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2 Reminders HELOC Owners Need To Budget With The Future In Mind

[Jun 22, 2009.]

 

1) Adjustable Loan Balances Can Be Tricky To Manage During Tough Times
One of the preliminary qualifications a home equity lender will require is that a borrower has sufficient equity to fund a home equity loan. Even with a traditional mortgage loan, homeowners must prove to lenders that their home has enough equity to be borrowed from. In the case of HELOCs however, homeowners have continual access to this line of credit. As a result, it is actually possible for homeowners to continue borrowing from their home even if they lack the required equity.

Given the recent price drops in many neighborhoods, home equity loans and HELOCs have been a common culprit for negative home equity. Fortunately, this headache can be easily avoided if borrowers plan their finances ahead of time, and also keep an eye on their home's current equity. While most lenders advertise the easy access of HELOCs, homeowners should take the extra time to consult with an appraiser or home equity loan specialist beforehand. This way, if a specific neighborhood has suffered a significant price drop, homeowners will be aware and prevent any additional borrowing on their home equity loan.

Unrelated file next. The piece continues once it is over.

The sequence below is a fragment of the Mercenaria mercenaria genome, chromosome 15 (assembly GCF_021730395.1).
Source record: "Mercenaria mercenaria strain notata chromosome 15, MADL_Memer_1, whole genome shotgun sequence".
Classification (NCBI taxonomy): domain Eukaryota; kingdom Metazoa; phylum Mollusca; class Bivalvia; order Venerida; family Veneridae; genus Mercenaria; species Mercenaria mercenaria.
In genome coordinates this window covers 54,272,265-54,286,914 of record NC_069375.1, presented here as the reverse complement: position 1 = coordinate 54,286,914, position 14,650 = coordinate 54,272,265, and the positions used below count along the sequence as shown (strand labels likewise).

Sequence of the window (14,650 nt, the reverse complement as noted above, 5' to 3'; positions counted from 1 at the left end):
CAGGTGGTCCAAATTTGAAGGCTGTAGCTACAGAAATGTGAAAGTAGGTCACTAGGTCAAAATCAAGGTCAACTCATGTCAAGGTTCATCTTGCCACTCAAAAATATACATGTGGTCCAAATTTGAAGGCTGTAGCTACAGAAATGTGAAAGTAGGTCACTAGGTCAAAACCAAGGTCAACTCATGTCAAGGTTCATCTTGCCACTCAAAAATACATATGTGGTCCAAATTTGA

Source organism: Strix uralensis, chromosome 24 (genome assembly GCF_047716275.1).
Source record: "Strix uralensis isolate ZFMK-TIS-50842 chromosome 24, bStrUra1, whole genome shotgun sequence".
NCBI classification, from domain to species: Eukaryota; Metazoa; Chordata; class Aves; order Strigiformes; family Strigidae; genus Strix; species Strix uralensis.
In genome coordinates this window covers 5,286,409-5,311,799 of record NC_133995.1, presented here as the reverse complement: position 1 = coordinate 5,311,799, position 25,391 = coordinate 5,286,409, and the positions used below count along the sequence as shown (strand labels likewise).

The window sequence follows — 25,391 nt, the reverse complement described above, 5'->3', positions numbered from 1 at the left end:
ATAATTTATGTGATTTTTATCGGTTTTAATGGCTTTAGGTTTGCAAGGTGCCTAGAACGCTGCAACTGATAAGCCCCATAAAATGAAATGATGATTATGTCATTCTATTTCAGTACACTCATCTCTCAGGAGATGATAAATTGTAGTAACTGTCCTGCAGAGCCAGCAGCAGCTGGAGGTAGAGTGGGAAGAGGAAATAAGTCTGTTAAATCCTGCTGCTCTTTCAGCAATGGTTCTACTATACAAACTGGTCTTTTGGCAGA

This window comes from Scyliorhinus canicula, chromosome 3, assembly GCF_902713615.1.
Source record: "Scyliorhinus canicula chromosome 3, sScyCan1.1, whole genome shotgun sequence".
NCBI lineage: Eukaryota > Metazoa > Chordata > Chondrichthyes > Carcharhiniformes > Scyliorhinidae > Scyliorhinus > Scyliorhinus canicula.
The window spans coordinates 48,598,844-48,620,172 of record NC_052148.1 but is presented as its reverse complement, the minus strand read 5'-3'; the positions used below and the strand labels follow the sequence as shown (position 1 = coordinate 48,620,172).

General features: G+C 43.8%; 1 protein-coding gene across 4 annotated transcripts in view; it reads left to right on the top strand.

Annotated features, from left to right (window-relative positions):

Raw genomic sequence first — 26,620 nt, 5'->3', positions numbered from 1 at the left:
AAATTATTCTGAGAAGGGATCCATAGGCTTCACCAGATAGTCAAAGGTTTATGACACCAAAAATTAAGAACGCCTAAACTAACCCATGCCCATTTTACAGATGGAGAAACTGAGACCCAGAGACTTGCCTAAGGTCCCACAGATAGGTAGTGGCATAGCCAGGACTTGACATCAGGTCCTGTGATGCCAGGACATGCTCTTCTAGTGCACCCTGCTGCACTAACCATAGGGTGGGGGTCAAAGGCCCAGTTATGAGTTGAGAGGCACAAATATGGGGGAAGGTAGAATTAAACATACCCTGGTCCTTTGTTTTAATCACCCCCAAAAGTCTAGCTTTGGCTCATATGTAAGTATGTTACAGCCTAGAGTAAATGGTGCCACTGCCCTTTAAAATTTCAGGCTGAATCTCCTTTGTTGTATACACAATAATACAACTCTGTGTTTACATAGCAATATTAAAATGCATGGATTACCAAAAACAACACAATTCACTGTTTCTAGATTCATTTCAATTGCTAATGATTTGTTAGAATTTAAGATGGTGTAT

2) Adjustable HELOC Rates And The Downside Of Historic Lows
Since late last year, qualified homeowners have had the fortunate opportunity to snag home equity lines of credit at quite the discount. Starting in January of 2009, the Prime Rate has been comfortably sitting at 3.25% along with the effective .25% Fed Funds Rate.  As a reminder, home equity lenders typically charge their interest rates based on the Prime rate plus a set margin.

But while these low interest rates do translate into cheap home equity loans, homeowners must also realize that the current cost of borrowing is only temporary. Unfortunately, many financial analysts agree that once the economy begins to pick up, the Fed Fund Rate and Prime Rate will quickly follow suit to avoid inflation fears. Essentially, homeowners must approach these home equity loans with the realization that their monthly payments have almost nowhere to go but up.

Additionally, most HELOCs are already structured to introduce monthly payment increases--regardless of interest rate changes and market trends. The reason for this increase is that most HELOCs only require a minimum payment covering interest charges during the first few years. Over time, the homeowner will then be required to make the full principal plus interest payment every month. Between this built-in monthly increase and possible rate changes, homeowners need to plan their finances accordingly. In recent years, one of the most difficult challenges for struggling homeowners is the process of dealing with monthly payment shock. To help plan accordingly, a home equity loan specialist can provide a payment time table, along with possible scenarios detailing the effects of interest rate changes.

 

About Author:

Renee Morgan has been a loan officer for over eighteen years. She is also a freelance writer and guest expert for radio and TV.

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